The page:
More than 60 world leaders will convene today for a UN summit on “climate emergency” aimed at reinvigorating the Paris agreement on climate change, at a time when mankind is releasing more greenhouse gases into the atmosphere than at any time in history.
Countries are expected to announce new actions to limit the causes of warming or to speak on initiatives developed by a coalition of nations. UN secretary-general António Guterres had asked countries to commit to net-zero emissions by 2050, reduce subsidies for fossil fuels, and stop building new coal-fired power stations.
“People want solutions, commitments, and action. I expect there will be an announcement and unveiling of a number of meaningful plans on dramatically reducing emissions during the next decade, and on reaching carbon neutrality by 2050,” said Guterres.
Who is attending?
Among the list of those absent will be US President Donald Trump, who pulled his country out of the Paris Agreement upon taking power. Brasilian president Jair Bolsonaro, under whose leadership the Amazon rainforest is continuing to burn at record rates, will also be absent.
On the other hand, China, the world’s biggest carbon emitter by far, but also a leader in the renewables sector, will be present and represented by foreign minister Wang Yi, with Guterres hinting last week that the East Asian giant will be committing to new measures.
“There’s a tension between the countries that want to go ahead to translate their goals into real policies and those that do not,” said Laurence Tubiana, CEO of the European Climate Foundation and one of the architects of the Paris agreement. “We can hope for the best.”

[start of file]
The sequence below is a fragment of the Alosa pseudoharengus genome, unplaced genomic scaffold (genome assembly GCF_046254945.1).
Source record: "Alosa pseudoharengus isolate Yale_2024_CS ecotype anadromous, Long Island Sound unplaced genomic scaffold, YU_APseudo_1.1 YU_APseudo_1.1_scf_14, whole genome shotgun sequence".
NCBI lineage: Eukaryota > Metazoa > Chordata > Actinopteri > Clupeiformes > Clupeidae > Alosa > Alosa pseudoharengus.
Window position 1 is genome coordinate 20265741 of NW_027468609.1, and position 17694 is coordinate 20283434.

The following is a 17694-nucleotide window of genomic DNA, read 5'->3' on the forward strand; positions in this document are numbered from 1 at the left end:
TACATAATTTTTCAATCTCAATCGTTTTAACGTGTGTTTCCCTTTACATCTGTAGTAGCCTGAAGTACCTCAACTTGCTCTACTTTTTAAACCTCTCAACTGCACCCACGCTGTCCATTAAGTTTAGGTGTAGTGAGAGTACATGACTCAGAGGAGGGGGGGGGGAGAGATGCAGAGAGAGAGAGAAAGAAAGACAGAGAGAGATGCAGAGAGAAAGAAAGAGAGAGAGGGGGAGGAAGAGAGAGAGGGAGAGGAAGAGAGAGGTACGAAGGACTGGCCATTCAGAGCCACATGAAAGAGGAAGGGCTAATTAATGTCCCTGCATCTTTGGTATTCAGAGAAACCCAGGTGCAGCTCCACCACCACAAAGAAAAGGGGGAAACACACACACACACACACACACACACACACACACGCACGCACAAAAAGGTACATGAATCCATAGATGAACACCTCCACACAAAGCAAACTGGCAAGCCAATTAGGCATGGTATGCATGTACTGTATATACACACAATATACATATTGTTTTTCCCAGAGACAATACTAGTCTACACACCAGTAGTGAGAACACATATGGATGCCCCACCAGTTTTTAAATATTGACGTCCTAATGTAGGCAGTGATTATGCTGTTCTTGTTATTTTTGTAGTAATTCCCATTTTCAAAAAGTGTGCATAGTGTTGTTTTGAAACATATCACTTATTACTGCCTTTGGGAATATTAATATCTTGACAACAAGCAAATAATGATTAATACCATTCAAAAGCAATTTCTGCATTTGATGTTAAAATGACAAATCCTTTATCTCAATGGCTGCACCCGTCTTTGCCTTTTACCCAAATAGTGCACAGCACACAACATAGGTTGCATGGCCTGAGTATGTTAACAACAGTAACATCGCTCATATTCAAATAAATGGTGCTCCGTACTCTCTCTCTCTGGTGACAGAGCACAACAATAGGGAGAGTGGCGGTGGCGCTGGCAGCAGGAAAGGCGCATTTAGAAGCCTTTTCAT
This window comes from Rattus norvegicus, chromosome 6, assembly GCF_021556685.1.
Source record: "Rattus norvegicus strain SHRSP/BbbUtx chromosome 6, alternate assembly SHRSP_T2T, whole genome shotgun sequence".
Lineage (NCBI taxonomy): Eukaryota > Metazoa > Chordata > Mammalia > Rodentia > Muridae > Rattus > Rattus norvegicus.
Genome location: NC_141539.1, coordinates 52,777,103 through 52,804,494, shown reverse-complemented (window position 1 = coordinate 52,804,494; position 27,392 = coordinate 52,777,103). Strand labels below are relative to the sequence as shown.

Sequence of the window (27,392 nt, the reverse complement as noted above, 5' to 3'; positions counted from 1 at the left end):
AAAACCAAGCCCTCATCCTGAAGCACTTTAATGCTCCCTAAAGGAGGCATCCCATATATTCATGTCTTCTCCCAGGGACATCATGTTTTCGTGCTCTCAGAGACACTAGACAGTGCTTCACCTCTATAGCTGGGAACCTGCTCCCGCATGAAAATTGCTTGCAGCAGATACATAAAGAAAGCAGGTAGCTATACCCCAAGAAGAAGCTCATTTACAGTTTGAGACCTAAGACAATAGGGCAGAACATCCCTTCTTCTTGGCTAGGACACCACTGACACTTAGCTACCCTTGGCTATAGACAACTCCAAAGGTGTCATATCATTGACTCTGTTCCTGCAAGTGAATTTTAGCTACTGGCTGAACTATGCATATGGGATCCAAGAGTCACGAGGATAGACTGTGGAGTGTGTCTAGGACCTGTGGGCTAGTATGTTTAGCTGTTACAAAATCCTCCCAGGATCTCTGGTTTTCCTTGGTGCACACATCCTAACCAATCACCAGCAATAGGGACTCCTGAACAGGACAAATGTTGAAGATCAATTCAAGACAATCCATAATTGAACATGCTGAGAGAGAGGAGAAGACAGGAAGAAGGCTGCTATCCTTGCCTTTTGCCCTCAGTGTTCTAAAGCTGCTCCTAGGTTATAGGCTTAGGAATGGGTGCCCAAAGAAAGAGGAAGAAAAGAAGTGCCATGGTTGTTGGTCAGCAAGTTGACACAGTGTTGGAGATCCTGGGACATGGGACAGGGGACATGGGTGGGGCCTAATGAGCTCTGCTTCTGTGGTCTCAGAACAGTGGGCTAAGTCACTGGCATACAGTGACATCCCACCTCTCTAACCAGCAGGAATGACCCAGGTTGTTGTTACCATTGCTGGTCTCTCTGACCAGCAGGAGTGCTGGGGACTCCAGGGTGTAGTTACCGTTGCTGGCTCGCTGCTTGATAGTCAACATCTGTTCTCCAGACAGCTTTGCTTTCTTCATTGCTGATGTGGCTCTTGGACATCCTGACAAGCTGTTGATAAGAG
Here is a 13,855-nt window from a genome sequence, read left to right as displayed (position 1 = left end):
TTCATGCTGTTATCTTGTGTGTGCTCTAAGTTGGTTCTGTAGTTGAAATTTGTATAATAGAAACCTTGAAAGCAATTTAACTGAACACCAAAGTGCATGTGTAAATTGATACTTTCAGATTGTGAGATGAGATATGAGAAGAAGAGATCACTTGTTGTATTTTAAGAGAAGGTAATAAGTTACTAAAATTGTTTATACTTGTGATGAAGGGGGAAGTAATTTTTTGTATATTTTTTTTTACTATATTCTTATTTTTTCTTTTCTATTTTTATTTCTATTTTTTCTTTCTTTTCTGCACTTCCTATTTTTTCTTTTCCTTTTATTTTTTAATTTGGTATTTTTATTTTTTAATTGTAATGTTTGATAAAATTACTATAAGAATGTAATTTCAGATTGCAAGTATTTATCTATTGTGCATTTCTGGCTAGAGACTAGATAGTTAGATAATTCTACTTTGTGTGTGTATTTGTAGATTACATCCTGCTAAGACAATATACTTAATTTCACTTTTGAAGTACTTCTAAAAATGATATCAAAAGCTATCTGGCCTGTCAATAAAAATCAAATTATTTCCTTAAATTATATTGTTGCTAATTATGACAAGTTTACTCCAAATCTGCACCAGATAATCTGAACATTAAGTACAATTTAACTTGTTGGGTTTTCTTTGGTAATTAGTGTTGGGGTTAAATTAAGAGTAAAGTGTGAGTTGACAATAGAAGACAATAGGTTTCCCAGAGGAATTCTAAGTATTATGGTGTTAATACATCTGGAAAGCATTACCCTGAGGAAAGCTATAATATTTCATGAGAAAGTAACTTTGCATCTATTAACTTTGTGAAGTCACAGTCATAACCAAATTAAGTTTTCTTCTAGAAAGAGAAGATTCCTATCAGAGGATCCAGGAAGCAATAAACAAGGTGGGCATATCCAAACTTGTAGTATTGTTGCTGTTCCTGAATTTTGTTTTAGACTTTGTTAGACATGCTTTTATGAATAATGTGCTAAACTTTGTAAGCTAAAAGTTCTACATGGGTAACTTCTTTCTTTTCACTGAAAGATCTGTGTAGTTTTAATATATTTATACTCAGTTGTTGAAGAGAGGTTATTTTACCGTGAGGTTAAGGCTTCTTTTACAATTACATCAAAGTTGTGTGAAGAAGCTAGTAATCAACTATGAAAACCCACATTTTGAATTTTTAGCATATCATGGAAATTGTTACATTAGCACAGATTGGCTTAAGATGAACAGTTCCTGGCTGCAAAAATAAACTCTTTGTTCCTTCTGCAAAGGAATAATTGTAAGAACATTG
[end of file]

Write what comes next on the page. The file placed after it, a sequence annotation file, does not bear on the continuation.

India’s Prime Minister Narendra Modi will speak in the morning session, along with the leaders of New Zealand, the Marshall Islands, and Germany’s Angela Merkel. Like China, India is coal-addicted but has also set itself highly ambitious renewable energy targets, particularly in the solar energy sector.
What are the expectations?
Seventy-five countries are expected to bring enhanced commitments. But officials have also been careful to manage expectations and said today’s summit is also a run-up event to the 2020 UN climate summit that the UK will host in Glasgow. Still, there is some sense of increased urgency.
The goal of “carbon neutrality” — where most emissions are eliminated and those that remain are offset (by measures such as the planting of new trees and, potentially, carbon capture technology in the future) was considered so radical in 2015 that it was left out of the text of the Paris agreement.
Now, though, it has become a rallying cry for countries like the United Kingdom and France as well as major corporations, who are leading the charge in countries like the US where the political leadership has sought to distance themselves or even undermine the cause.
Was this helpful?